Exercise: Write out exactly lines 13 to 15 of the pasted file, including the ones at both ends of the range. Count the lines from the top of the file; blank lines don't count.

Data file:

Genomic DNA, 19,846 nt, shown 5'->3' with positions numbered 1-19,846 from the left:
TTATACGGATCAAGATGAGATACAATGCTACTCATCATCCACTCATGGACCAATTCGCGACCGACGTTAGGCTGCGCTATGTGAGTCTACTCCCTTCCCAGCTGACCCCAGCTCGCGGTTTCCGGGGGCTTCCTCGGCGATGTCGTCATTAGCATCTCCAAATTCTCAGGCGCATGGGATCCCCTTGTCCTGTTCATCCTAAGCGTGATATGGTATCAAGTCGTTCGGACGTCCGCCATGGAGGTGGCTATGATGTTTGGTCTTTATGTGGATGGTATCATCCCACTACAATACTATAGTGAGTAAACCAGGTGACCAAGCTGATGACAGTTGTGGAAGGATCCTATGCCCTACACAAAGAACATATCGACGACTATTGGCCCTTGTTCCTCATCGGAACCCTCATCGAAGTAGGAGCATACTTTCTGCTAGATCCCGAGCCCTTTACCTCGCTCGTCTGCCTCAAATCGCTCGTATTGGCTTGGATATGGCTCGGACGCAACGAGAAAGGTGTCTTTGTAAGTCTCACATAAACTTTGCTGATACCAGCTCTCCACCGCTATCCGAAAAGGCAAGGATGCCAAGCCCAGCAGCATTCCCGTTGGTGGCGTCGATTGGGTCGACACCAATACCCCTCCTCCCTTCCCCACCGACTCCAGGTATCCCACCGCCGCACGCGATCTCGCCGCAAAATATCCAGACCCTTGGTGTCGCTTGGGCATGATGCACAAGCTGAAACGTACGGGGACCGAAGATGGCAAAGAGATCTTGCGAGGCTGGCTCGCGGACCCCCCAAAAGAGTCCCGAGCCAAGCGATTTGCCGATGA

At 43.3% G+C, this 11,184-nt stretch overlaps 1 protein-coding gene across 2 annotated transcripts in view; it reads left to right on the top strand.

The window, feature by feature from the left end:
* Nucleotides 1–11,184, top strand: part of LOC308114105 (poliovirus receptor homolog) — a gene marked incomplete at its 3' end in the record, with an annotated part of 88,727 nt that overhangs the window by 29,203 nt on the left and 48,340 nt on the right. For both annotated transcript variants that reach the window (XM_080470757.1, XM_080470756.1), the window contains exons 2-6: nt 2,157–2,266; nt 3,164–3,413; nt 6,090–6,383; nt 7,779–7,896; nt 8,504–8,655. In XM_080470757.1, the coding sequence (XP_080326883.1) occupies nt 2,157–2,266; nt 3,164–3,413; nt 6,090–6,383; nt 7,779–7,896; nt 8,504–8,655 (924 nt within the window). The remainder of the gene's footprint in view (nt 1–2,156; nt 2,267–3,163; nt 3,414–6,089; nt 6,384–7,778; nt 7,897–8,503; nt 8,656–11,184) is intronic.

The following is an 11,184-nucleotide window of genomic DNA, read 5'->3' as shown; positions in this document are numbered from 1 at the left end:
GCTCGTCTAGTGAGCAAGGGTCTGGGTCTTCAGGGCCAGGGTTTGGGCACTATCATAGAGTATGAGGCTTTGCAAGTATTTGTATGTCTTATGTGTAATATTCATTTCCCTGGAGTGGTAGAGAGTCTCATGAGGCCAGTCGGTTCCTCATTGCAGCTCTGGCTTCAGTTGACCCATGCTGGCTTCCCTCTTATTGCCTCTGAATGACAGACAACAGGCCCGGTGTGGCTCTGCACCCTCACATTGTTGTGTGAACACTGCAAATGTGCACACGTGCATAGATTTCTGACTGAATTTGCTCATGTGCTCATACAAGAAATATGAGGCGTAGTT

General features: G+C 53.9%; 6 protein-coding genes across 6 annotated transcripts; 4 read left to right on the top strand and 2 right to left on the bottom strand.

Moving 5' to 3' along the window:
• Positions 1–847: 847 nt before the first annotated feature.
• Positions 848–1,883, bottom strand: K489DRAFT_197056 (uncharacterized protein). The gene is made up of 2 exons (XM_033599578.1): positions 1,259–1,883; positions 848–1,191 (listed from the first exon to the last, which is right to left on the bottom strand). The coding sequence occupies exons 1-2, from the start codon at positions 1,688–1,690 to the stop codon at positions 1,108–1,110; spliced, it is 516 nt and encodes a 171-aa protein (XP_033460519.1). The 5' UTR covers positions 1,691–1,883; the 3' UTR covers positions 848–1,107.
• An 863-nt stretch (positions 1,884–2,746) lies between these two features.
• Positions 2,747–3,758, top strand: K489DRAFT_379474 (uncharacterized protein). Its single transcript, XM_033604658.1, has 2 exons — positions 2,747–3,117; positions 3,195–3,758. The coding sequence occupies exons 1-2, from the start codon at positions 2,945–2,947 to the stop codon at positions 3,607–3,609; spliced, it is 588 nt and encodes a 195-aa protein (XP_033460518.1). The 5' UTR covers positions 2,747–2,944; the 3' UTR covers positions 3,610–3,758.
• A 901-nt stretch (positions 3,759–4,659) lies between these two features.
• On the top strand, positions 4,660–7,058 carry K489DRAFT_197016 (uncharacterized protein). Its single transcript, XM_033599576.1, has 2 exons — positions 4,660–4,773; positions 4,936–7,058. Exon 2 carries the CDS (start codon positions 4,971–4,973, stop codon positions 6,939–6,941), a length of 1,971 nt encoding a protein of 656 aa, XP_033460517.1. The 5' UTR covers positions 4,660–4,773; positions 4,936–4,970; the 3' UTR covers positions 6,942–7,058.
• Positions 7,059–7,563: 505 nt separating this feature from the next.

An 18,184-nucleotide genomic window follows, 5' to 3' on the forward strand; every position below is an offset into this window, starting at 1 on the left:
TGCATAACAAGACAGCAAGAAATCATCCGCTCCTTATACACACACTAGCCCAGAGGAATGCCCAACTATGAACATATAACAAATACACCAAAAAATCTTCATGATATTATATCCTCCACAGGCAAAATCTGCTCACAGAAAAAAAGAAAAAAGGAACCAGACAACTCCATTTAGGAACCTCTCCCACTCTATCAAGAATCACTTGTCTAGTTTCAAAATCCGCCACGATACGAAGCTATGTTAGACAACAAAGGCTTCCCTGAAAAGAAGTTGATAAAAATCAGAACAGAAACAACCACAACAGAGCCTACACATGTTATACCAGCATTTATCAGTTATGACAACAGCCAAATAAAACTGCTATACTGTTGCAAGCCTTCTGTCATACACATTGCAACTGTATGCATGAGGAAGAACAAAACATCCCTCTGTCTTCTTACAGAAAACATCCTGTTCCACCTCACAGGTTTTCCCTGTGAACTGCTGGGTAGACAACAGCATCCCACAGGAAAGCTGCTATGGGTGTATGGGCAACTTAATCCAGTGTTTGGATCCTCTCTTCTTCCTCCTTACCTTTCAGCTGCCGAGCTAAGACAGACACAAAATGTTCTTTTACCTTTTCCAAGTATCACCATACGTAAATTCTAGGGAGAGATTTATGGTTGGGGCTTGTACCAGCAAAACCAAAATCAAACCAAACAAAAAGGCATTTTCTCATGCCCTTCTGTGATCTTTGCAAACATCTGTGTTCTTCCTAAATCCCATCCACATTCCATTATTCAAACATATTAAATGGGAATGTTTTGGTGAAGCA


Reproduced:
• Positions 2,747–3,758, top strand: K489DRAFT_379474 (uncharacterized protein). Its single transcript, XM_033604658.1, has 2 exons — positions 2,747–3,117; positions 3,195–3,758. The coding sequence occupies exons 1-2, from the start codon at positions 2,945–2,947 to the stop codon at positions 3,607–3,609; spliced, it is 588 nt and encodes a 195-aa protein (XP_033460518.1). The 5' UTR covers positions 2,747–2,944; the 3' UTR covers positions 3,610–3,758.
• A 901-nt stretch (positions 3,759–4,659) lies between these two features.
• On the top strand, positions 4,660–7,058 carry K489DRAFT_197016 (uncharacterized protein). Its single transcript, XM_033599576.1, has 2 exons — positions 4,660–4,773; positions 4,936–7,058. Exon 2 carries the CDS (start codon positions 4,971–4,973, stop codon positions 6,939–6,941), a length of 1,971 nt encoding a protein of 656 aa, XP_033460517.1. The 5' UTR covers positions 4,660–4,773; positions 4,936–4,970; the 3' UTR covers positions 6,942–7,058.